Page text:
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Intellectual Property Management

A Guide for Scientists, Engineers, Financiers, and Managers

Claas Junghans

Adam Levy

With Contributions By
Rolf Sander, Tobias Boeckh, Jan Dirk Heerma, and Christoph Regierer

Wiley Logo


Dr. Claas Junghans

Oldenburger Str. 37

10551 Berlin


Adam Levy

4 Birchencliffe Cottages

Pott Shrigley


SK10 5SE


Dr. Rolf Sander

Stapel Rechtsanwälte

Marburger Str. 3

10789 Berlin


Dr. Tobias Boeckh

HERTIN Anwaltssozietät

Kurfürstendamm 54–55

10707 Berlin


Dr. Jan Dirk Heerma

SJ Berwin LLP

Kurfürstendamm 63

10707 Berlin


Dr. Christoph Regierer

Dr. Röver und Partner KG

Auguste-Viktoria-Str. 118

14193 Berlin



To the uninitiated, the world of intellectual property often appears an impenetrable collision of legal, scientific and economic themes. Indeed, the study of intellectual property draws from these three disciplines in a way that our educational and philosophical systems struggle to reconcile. Technically-expert lawyers, scientists and economists find it equally difficult to adopt a holistic overview and to look beyond their specialised field.

Whilst Patent Offices have recently intensified their efforts to be more accessible, publishing readable introductions to the very basic terms of intellectual property, and guides to initial patent application, these laudable efforts fail to penetrate the heart of the problem as we see it: the connection of legal procedure, beyond its mere application, with technological development and the business strategy that drives it.

“Intellectual Property Management” provides an introduction to the world of creating value through inventions. This book is written by international experts who from their day-to-day experience are able to position the technical and legal nature of patents within an economic and commercial framework. Readers are given a clear view of patents as a rational business process, and are presented with a toolbox with which to make careful assessment of the time and money that inventions warrant, concentrating on an assessment of risk, and within this framework, on maximising both value and personal return. From these carefully elaborated fundamental principles, we progress to address more complex and sophisticated issues of intellectual property strategic planning and wider corporate strategy.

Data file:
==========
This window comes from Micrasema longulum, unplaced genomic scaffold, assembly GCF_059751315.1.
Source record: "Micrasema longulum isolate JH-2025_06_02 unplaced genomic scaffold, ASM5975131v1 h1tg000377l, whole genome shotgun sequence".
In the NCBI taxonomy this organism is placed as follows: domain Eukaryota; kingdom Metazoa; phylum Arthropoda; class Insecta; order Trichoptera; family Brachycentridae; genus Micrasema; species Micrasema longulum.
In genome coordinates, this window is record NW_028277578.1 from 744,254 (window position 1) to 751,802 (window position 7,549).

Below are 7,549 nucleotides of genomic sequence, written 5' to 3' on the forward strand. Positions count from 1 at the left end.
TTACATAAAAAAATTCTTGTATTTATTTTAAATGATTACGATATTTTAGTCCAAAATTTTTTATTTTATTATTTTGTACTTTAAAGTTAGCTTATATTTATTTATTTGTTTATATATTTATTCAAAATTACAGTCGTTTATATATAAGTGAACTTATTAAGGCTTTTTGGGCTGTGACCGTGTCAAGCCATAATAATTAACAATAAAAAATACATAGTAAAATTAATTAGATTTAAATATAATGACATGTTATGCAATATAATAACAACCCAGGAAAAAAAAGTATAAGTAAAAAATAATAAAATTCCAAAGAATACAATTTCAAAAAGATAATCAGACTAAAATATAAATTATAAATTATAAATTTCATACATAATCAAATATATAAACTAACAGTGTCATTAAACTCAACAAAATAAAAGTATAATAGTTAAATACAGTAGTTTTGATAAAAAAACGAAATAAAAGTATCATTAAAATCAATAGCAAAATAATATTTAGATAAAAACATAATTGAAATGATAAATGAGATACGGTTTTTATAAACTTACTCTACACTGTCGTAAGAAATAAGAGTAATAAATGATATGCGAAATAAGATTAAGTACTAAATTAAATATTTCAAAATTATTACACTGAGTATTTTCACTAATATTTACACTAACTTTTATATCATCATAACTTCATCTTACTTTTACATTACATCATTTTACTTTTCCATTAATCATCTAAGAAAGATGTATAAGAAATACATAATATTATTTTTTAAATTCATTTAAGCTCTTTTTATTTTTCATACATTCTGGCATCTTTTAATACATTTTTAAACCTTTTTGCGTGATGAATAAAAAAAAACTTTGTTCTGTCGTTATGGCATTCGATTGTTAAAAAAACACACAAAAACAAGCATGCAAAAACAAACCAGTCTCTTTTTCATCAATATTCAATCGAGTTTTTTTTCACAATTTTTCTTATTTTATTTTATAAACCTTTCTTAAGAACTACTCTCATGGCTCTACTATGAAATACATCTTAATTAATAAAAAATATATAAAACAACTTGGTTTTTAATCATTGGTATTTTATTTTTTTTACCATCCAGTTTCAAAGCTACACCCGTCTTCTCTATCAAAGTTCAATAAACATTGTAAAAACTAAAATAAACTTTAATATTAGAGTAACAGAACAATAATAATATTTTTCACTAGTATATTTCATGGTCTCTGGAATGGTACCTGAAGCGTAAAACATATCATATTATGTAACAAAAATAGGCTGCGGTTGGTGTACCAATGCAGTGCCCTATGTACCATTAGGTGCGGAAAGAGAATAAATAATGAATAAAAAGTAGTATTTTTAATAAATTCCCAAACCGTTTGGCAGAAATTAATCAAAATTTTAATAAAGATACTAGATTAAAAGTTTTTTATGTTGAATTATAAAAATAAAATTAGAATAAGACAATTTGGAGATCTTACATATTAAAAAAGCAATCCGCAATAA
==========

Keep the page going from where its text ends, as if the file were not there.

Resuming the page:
The first four chapters of this book treat the aspects of patenting that both an inventor and a manager of an invention-intensive business will need to understand to make meaningful decisions on the subject. In doing so, the authors have concentrated on the underlying principles of the process, which are similar to almost all countries, rather than on precise definition of local regulations. Indeed, readers may note a certain European bias in the book. The European Patent Convention is both the largest judicial entity in the world of IP, and its law, in its synthesis of both Anglo-Saxon and French-German legal influences, presents a paradigm for most other patent systems in this world. The great exception to this rule is the USA, which treats many problems differently from all other systems. Important differences are highlighted wherever necessary. Moreover, where easily readable literature exists in the English language on patenting, it is likely to concentrate on the US system, and the reader desiring to learn specifically about this system will find literature easily. Nevertheless, we hope that such readers will benefit from our specific treatment of the economic perspective.

Chapter 1, “Terminology”, defines the patent landscape, providing an elementary terminology and foundation upon which the reminder of the book builds. Readers already familiar with the world of patents may refer to this chapter as reference whenever needed.